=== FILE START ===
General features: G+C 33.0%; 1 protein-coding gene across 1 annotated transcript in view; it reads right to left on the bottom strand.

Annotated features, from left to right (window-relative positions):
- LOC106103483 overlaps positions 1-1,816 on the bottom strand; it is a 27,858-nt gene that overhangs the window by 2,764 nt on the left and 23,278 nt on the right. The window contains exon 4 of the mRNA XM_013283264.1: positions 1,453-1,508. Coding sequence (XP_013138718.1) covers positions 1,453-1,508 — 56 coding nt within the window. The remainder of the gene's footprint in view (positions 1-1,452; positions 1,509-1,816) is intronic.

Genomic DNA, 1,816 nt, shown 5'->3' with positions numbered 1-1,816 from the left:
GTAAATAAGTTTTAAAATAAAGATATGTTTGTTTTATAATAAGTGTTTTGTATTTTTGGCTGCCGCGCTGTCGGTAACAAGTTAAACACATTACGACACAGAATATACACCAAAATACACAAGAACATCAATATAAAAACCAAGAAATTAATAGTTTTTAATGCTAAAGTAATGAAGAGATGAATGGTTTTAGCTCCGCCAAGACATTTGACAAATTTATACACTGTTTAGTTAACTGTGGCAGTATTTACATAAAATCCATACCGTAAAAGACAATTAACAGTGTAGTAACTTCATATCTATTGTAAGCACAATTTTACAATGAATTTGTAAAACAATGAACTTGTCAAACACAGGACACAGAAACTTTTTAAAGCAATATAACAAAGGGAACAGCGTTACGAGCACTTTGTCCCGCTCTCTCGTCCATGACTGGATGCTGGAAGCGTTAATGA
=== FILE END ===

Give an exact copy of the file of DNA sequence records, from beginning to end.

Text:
General features: G+C 33.0%; 1 protein-coding gene across 1 annotated transcript in view; it reads right to left on the bottom strand.

Annotated features, from left to right (window-relative positions):
- LOC106103483 overlaps positions 1-1,816 on the bottom strand; it is a 27,858-nt gene that overhangs the window by 2,764 nt on the left and 23,278 nt on the right. The window contains exon 4 of the mRNA XM_013283264.1: positions 1,453-1,508. Coding sequence (XP_013138718.1) covers positions 1,453-1,508 — 56 coding nt within the window. The remainder of the gene's footprint in view (positions 1-1,452; positions 1,509-1,816) is intronic.

Genomic DNA, 1,816 nt, shown 5'->3' with positions numbered 1-1,816 from the left:
GTAAATAAGTTTTAAAATAAAGATATGTTTGTTTTATAATAAGTGTTTTGTATTTTTGGCTGCCGCGCTGTCGGTAACAAGTTAAACACATTACGACACAGAATATACACCAAAATACACAAGAACATCAATATAAAAACCAAGAAATTAATAGTTTTTAATGCTAAAGTAATGAAGAGATGAATGGTTTTAGCTCCGCCAAGACATTTGACAAATTTATACACTGTTTAGTTAACTGTGGCAGTATTTACATAAAATCCATACCGTAAAAGACAATTAACAGTGTAGTAACTTCATATCTATTGTAAGCACAATTTTACAATGAATTTGTAAAACAATGAACTTGTCAAACACAGGACACAGAAACTTTTTAAAGCAATATAACAAAGGGAACAGCGTTACGAGCACTTTGTCCCGCTCTCTCGTCCATGACTGGATGCTGGAAGCGTTAATGA